a second stacked piezoelectric resonator having a second input coupled to the input terminal, a second common electrode coupled to the common terminal, and a second output coupled to the output terminal, wherein the bandpass filter has a passband.
9. A bandpass filter comprising:
an input terminal;
an output terminal;
a common terminal;
a first piezoelectric resonator having a first input coupled to the input terminal, a first output coupled to the output terminal, and a first common electrode coupled to the common terminal wherein the first piezoelectic resonator has a fundamental frequency that is within a passband of the bandpass filter; and
a second piezoelectric resonator having a second input coupled to the input terminal, a second common electrode coupled to the common terminal, and a second output coupled to the output terminal wherein the second piezoelectric resonator has an odd overtone frequency that is within a percentage value of the fundamental frequency.
10. The bandpass filter of claim 9 wherein the percentage value is at least three percent (3%).
11. A bandpass filter comprising:
an input terminal;
an output terminal;
a common terminal;
a first piezoelectric resonator having a first input coupled to the input terminal, a first output coupled to the output terminal, and a first common electrode coupled to the common terminal;
a second piezoelectric resonator having a second input coupled to the input terminal and and a second output; and
a phase shift network having a first terminal coupled to the second output of the second piezoelectric resonator and a second terminal coupled to the output terminal wherein the phase shift network provides a phase shift of approximately one hundred eighty degrees (180 first piezoelectric resonator has a first fundamental frequency that is within a passband of the bandpass filter and the second piezoelectric resonator has a second fundamental frequency that is within a percentage value of the first fundamental frequency.
12. The bandpass filter of claim 11 wherein the phase shift network further includes a phase shift common electrode coupled to the common terminal.
13. A bandpass filter comprising:
an input terminal;
an output terminal;
a common terminal;
a first piezoelectric resonator having a first input coupled to the input terminal, a first output coupled to the output terminal, and a first common electrode coupled to the common terminal;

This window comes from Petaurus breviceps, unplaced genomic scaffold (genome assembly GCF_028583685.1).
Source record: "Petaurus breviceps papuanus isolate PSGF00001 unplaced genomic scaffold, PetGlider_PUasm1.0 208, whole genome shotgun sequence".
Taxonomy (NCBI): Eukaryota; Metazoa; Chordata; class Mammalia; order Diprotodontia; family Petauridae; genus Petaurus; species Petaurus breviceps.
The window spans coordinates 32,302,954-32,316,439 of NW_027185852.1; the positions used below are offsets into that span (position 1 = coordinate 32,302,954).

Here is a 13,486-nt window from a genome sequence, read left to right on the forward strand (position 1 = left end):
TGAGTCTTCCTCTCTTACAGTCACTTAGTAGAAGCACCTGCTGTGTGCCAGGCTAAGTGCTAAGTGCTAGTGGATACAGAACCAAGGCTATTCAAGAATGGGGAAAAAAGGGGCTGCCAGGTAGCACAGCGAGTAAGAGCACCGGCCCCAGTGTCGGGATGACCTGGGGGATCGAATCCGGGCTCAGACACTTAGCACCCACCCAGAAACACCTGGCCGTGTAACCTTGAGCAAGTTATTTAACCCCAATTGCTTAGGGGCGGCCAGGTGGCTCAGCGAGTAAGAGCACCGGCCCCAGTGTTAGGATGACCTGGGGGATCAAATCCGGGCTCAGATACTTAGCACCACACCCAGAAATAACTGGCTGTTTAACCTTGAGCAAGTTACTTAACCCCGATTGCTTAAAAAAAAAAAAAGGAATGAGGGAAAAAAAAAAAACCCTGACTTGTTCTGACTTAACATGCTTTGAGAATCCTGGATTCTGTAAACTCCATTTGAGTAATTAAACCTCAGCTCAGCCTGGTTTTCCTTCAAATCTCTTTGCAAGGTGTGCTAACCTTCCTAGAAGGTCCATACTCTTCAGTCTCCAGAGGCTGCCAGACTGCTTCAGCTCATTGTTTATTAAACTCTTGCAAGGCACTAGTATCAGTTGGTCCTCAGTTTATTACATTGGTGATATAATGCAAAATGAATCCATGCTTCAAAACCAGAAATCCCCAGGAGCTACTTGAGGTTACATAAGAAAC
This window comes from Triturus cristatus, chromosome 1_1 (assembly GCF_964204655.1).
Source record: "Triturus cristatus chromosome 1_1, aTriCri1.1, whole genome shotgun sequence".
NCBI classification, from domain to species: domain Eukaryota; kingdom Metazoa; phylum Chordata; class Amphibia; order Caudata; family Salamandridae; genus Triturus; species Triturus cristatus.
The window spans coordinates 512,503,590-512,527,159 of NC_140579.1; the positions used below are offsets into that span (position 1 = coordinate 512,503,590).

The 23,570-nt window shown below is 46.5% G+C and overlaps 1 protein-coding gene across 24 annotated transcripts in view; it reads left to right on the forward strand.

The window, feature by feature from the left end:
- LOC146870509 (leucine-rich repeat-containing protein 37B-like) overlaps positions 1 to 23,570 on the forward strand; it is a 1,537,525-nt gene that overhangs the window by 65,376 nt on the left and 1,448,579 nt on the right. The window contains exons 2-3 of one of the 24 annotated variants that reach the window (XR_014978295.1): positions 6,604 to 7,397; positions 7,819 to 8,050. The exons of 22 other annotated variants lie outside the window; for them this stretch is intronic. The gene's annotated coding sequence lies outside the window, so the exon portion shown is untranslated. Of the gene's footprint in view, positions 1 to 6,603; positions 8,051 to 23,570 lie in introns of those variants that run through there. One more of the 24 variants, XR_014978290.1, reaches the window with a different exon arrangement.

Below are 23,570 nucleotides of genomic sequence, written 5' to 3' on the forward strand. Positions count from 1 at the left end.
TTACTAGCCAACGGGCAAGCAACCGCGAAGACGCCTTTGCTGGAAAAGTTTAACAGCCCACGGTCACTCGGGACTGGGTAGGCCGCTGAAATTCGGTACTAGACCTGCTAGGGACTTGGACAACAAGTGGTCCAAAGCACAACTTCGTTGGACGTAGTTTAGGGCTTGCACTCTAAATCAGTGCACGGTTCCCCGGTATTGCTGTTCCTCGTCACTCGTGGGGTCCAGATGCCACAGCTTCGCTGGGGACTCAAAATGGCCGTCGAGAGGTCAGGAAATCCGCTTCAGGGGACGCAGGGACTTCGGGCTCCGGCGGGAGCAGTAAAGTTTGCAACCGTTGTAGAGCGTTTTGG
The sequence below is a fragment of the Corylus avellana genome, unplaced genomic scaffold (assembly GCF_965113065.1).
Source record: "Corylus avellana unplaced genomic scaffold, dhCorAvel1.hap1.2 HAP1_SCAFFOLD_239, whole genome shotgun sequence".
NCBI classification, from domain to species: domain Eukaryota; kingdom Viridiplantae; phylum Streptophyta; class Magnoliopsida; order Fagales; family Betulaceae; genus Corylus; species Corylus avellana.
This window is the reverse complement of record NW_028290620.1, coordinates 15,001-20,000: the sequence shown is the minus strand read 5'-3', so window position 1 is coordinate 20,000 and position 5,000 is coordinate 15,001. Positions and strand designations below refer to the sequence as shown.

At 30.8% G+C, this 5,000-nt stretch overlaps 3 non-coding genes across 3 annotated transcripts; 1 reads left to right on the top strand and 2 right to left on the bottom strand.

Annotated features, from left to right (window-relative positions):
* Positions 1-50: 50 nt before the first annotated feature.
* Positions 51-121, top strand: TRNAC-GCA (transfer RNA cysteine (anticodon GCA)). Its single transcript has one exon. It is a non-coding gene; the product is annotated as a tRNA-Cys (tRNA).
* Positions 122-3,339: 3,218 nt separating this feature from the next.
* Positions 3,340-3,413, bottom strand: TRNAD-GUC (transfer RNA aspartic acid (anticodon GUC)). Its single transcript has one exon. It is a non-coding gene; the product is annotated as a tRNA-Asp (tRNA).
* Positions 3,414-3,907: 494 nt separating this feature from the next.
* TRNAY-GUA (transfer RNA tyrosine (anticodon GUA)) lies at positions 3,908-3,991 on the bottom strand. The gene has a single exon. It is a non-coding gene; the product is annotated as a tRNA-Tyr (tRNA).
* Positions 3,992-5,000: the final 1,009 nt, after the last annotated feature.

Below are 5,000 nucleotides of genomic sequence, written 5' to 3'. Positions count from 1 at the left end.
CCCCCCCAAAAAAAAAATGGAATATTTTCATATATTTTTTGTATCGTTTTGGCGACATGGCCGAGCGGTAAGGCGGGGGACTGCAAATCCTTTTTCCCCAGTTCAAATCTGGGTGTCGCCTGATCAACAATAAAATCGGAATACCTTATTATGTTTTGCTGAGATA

a second piezoelectric resonator having a second input coupled to the input terminal, a second common electrode coupled to the common terminal, and a second output; and
a third piezoelectric resonator having a third input coupled to the second output of the second piezoelectric resonator, a third output coupled to the output terminal, and a third common electrode coupled to the common terminal.
14. The bandpass filter of claim 13 wherein the first piezoelectric resonator, the second piezoelectric resonator, and the third piezoelectric resonator are each a stacked piezoelectric resonator.
15. The bandpass filter of claim 13 wherein the first piezoelectric resonator has a first odd overtone frequency that is within the passband of the bandpass filter, the second piezoelectric resonator has a second odd overtone frequency that is within a percentage value of the first odd overtone frequency, and the third piezoelectric resonator has a third odd overtone frequency that is substantially equal to the second odd overtone frequency.
16. A method of forming a wide bandwidth bandpass filter comprising:
coupling a plurality of piezoelectric resonators in parallel between an input terminal of the filter and an output terminal of the filter and having at least one piezoelectric resonator of the plurality of piezoelectric resonators creating a phase shift of approximately one hundred eighty degrees (180
17. The method of claim 16 wherein coupling the plurality of piezoelectric resonators includes coupling a plurality of stacked piezoelectric resonators.
18. The method of claim 16 wherein the coupling the plurality of piezoelectric resonators step includes providing the plurality of piezoelectric resonators with each piezoelectric resonator having a passband that is substantially centered to a different frequency.
Description
BACKGROUND OF THE INVENTION

The present invention relates, in general, to filters for electronic circuits, and more particularly, to a novel filter that utilizes piezoelectric resonators.

In the past, piezoelectric resonators have been used to replace electromagnetic filter elements in electronic circuits. Some implementations of these piezoelectric resonators include surface acoustic wave resonators and thin film bulk wave resonators. In order to obtain good frequency rejection, thin film bulk wave resonators generally are formed as a stacked piezoelectric resonator, and are most often composed of a multi-layer structure that has two piezoelectric films alternately positioned between three metal electrodes.

Bandpass filters that utilize stacked piezoelectric resonators generally have a narrow passband or range of frequencies that pass through the resonator. The passband's maximum width, or bandwidth, often is less than two percent of the passband's center frequency. Many communication applications require filters with a passband that has a high center frequency and a bandwidth that is in excess of two percent of the center frequency.